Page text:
Executive Reveals -
Why you are lucky to be you

Talyn Rahman-Figueroa

Talyn Rahman-Figueroa

I read a lot of motivational blogs to help me push through the grind, many of which talk about the need to work hard to get what you want out of life. If you were to think critically, much of our success isn’t always down to our own efforts but on the conditions in which we are born– something that is completely beyond our control and often out of our thoughts.

You can’t control where you are born. You can’t choose your sexual orientation at birth or decide what ethnicity you would like to be. You can’t choose your birth parents and you can’t choose the conditions of your surroundings. Sometimes, people aren’t unlucky with where they end up but as humans, it is our ultimate test to strive for the best against all odds. You may be lucky because you were born into an environment that meets your daily human needs. You may be lucky because the colour of your skin may not hinder your opportunities in society. You may be lucky because your gender does not systematically discriminate against you. You may be lucky because you never had to think about how your gender, ethnicity or your location had hindered your accomplishments in life.  

As a grassroot diplomat, we consider the opportunities of all people who may not always be as lucky as we are, beyond all borders, nationalities and conditions. Yet as a grassroot diplomat, it is our challenge to ensure that the basic needs of those who are unlucky are represented by those who are lucky in life. Those who are fortunate must be reminded of their luck but also support those who could be on their way to great things.

We, at Grassroot Diplomat, break the traditional mould of diplomacy by looking at missions through the lens of civil society. With various changes in government, the rise in social tensions and challenges made by civil society, we focus on improving public diplomacy activities and strengthening community relations so that diplomatic missions positively and effectively represent their country and people.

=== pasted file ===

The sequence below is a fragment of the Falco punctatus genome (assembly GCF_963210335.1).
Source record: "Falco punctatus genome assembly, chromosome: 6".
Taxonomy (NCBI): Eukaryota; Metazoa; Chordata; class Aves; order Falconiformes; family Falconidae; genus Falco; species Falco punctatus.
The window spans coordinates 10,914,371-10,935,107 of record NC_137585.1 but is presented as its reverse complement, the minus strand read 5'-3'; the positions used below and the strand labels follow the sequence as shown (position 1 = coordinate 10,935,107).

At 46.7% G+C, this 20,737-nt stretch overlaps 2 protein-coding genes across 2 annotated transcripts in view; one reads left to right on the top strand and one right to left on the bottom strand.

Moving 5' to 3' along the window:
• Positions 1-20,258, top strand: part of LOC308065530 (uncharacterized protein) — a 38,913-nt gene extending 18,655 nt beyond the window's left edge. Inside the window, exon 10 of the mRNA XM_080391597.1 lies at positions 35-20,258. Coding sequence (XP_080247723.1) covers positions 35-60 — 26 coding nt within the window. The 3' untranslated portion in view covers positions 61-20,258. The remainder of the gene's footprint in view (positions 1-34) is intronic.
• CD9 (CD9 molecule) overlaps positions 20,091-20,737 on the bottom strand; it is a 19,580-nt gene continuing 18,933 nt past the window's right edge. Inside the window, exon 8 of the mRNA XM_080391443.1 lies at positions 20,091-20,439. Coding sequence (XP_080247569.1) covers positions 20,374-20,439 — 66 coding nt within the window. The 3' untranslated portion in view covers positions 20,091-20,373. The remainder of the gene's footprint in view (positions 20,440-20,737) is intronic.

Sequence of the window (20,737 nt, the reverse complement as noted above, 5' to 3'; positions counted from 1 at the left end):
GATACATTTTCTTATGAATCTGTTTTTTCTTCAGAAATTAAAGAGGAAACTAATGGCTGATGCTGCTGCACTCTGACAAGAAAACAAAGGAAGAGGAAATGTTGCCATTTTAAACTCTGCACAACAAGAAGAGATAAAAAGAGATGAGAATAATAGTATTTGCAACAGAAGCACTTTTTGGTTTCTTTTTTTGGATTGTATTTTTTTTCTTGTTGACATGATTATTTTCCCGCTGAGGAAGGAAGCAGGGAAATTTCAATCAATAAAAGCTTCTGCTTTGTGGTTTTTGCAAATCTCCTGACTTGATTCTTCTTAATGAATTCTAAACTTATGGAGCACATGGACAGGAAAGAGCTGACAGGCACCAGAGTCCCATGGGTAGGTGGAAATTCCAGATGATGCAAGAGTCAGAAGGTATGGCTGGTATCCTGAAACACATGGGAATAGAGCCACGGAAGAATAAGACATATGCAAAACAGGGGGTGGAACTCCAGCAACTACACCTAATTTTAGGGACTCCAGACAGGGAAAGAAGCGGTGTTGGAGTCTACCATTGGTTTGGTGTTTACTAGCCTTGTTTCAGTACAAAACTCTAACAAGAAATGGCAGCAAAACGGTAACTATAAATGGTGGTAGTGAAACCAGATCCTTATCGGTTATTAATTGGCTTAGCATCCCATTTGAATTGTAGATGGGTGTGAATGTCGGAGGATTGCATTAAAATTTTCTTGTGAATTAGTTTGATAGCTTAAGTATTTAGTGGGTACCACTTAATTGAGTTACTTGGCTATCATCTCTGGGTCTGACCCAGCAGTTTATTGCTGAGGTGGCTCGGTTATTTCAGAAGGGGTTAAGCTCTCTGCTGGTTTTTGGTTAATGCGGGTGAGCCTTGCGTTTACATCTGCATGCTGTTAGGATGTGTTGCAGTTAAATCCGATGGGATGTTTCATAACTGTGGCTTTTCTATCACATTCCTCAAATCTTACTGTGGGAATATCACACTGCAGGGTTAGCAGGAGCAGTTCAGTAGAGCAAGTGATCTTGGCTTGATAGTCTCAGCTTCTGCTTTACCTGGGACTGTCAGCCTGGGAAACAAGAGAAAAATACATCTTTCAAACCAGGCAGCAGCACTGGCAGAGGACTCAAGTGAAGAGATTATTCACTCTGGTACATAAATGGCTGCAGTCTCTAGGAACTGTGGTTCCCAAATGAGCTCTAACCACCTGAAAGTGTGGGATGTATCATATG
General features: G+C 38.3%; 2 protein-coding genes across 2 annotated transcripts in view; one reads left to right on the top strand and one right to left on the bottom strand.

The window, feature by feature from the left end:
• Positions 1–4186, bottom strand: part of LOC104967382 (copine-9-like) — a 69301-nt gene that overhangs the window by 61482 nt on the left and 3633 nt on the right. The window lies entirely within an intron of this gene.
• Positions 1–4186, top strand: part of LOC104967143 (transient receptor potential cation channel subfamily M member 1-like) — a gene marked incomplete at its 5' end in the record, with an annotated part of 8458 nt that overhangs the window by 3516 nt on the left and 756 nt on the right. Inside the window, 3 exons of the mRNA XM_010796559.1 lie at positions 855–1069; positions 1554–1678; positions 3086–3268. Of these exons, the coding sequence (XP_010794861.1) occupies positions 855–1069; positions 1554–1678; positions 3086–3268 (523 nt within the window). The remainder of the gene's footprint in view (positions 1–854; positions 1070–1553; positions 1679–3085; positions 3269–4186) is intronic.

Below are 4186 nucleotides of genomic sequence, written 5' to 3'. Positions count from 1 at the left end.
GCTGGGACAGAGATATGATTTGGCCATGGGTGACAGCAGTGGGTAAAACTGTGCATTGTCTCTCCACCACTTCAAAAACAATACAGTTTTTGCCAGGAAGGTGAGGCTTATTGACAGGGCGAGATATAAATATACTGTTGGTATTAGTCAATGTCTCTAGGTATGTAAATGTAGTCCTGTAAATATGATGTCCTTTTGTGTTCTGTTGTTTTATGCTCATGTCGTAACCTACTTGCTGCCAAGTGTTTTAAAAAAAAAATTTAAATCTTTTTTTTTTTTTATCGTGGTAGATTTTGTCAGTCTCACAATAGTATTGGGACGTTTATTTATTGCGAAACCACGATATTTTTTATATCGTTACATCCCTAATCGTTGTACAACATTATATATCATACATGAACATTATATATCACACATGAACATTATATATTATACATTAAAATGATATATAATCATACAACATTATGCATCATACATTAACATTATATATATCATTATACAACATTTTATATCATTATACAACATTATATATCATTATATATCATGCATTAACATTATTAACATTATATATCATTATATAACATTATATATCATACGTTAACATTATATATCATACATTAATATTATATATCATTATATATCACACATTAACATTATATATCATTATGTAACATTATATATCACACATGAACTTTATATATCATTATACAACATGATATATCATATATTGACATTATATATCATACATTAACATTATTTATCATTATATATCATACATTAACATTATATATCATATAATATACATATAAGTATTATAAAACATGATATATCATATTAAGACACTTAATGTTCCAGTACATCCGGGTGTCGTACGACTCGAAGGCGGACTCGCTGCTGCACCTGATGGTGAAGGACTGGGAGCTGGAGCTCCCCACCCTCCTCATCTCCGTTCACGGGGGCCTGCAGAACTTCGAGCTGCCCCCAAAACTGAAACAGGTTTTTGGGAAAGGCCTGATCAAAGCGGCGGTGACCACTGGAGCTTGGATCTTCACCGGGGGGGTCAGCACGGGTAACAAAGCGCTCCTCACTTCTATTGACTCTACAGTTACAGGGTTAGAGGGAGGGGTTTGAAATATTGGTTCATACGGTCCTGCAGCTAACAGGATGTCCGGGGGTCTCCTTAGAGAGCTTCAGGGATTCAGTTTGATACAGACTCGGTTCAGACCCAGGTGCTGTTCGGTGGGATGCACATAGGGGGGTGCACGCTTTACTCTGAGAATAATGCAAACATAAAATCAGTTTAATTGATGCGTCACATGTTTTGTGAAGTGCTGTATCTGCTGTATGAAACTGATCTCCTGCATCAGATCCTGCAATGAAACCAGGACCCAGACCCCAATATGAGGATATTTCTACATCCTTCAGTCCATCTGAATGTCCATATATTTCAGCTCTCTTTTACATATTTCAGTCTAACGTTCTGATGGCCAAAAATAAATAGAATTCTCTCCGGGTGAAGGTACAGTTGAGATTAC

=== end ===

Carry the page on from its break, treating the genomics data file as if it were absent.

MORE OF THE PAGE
After a few years of development, Grassroot Diplomat is now ready to offer public diplomacy consultancy to help diplomats and embassies to improve the communication, organisation and management skills of their missions. We work to challenge stereotypes and misconceptions, refocusing missions back to the interest of the people, whether they were lucky or unlucky with the original conditions of their birth.

As a British woman from a working class background, I consider myself lucky to have hard-working parents who ensured I received the best education. Now as the Executive Director of Grassroot Diplomat, I hope to serve you so that you can serve your people and practice modesty within positions of privilege where your people look up to you.

This quarter is an important step for the organisation in helping the diplomatic community move forward and I hope that you will continue to engage with us to ensure that others are just as lucky as we are.

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